In the above example, the icon sizes are consistent ,making the set look professional and well balanced.
To adjust the sizes of your icons, you should view them all together in an overview and try to spot the icons that stand out and scale them until no icons stand out. If icons look different sizes, this could also be caused by their artboard sizes. Read more about Artboards and icon templates.
When using colors in non glyph/outline sets, try not to use a too wide color palette. Usually, customers prefer limited color sets as they are easy to adjust to the needs at hand with a few clicks. Even if you choose to use a lot of colors, then try to balance them around the set to keep things consistent.
In the above example, the colors used are not clearly defined across the set. There is no defined color palette, which takes away the consistency of the set.
In the above example, the icon designer picked up a limited and original color palette, making the set consistent and unique.
For more insight into colors you can check out the following article on Colors. Also, a good starter in color theory is this guide: Color Theory: Brief Guide For Designers.
The design style within a given set should be consistent among all icons in the set. For instance, if your set is in outline style, then all icons in the set should be outline style. Do not mix glyph, flat, or 3D icons in an outline set. By the same token, if your set is a glyph icon set, do not mix flat, outline, skeuomorphic, cartoon, etc. styles within a glyph set.
In the above example, there is a lack of consistency in style, wrongly using almost all styles (outline, glyph, flat). This makes the icon set unmemorable and hard to use on a project where consistency is essential.
In the above example, you can see a consistent design style which makes the icons original and memorable.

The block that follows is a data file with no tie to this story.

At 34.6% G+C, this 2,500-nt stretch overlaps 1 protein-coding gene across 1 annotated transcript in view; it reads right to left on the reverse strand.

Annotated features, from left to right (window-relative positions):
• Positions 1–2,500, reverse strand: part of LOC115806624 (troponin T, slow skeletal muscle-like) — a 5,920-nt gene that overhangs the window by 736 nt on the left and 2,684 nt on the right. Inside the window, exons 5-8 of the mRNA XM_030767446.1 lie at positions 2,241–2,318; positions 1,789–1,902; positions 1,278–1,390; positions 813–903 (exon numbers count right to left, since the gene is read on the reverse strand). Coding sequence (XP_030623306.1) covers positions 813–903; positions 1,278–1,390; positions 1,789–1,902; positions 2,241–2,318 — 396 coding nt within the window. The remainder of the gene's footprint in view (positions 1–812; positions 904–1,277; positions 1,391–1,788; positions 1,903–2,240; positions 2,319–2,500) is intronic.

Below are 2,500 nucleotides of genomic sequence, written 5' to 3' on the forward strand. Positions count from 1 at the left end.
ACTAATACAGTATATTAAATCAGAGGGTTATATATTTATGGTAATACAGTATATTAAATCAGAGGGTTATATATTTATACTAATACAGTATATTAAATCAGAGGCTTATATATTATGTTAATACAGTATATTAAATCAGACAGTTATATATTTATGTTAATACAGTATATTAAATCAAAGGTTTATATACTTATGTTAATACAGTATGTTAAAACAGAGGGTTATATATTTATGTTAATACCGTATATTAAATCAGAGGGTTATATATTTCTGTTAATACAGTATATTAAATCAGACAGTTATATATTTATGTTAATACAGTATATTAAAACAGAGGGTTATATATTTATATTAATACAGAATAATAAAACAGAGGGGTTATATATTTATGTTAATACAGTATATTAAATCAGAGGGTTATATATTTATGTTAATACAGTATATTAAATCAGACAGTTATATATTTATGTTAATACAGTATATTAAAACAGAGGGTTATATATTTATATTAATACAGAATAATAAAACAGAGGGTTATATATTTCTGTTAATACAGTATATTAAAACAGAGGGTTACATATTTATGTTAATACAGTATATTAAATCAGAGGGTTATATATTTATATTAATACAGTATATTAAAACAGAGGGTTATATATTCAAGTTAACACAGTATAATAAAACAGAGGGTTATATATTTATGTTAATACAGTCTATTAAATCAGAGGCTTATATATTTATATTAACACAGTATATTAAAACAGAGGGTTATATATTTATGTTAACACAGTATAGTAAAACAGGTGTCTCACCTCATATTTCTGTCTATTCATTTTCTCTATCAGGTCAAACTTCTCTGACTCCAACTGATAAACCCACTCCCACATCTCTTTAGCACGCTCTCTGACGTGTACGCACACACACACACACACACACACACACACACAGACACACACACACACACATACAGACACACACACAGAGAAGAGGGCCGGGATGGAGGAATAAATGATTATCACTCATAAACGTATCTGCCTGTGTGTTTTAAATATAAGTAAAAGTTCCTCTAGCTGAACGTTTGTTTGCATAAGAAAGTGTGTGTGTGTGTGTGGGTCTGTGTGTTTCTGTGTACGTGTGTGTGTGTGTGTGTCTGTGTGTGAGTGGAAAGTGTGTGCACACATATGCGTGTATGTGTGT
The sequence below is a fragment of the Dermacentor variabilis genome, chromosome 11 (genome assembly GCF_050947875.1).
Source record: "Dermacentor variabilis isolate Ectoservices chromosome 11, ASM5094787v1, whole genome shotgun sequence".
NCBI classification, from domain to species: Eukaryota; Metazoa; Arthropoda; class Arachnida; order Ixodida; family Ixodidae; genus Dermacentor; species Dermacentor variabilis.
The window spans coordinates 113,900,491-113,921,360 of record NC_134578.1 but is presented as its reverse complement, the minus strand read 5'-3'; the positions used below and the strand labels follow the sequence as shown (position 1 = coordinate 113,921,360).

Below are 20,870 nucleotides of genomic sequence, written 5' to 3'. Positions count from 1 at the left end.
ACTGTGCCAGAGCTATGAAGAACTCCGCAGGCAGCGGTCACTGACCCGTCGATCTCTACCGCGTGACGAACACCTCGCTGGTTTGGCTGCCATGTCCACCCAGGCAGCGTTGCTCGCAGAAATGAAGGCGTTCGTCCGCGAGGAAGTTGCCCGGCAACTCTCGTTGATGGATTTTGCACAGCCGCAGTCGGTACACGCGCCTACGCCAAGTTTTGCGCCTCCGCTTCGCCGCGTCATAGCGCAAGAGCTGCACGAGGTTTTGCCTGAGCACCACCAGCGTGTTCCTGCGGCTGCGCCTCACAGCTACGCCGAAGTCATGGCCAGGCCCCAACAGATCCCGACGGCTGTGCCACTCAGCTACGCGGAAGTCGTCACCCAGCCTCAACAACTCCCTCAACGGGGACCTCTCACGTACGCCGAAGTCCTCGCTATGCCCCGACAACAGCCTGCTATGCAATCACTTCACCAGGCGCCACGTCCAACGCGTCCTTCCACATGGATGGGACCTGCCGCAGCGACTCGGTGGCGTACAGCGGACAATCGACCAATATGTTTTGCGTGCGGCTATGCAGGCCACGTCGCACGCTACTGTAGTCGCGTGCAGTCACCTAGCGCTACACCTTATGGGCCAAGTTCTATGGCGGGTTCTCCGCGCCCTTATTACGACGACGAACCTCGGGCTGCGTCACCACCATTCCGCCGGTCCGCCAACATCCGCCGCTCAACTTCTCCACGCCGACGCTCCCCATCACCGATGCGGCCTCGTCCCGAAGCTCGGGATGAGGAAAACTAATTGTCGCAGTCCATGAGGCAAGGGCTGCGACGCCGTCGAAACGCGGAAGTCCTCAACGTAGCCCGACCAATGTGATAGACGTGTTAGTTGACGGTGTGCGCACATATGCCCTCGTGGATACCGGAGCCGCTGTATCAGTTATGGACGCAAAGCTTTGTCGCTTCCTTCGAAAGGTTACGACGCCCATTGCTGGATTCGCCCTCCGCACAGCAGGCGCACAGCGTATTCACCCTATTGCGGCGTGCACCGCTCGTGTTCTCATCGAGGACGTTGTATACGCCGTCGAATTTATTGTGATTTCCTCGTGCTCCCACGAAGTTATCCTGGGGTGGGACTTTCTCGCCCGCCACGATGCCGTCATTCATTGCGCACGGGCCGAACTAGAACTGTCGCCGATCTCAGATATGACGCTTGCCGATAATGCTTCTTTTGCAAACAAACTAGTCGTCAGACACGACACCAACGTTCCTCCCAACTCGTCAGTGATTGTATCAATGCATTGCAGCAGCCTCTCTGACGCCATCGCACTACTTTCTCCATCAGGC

This means adding a specific detail to all the icons so that they can be seen as a consistent set.
All the icons above contain a discontinued line detail that makes them be consistent with each other. If only some of them had that line detail and others didn't, then the set would be inconsistent.
Here are some good examples of consistent icon sets:
When it comes to illustrations, all the criteria that are valid for icons (as mentioned above) are equally valid for illustrations.
We highly recommend creating a large number of matching illustrations on different topics and placing them in large illustration families. These illustration families have a great commercial value and will attract many customers.
Some examples of consistent illustration families, where all illustrations match each other:
An illustration family called Tuesday, with 97 matching illustrations:
An illustration family called Milano, with 929 matching illustrations:
Here are some good examples of consistent illustration families:
Brooklyn - 1042 matching illustrations
Milano - 929 matching illustrations
Barcelona - 815 matching illustrations
Tuesday - 97 matching illustrations
Check out all our Criteria for approving icons and illustrations.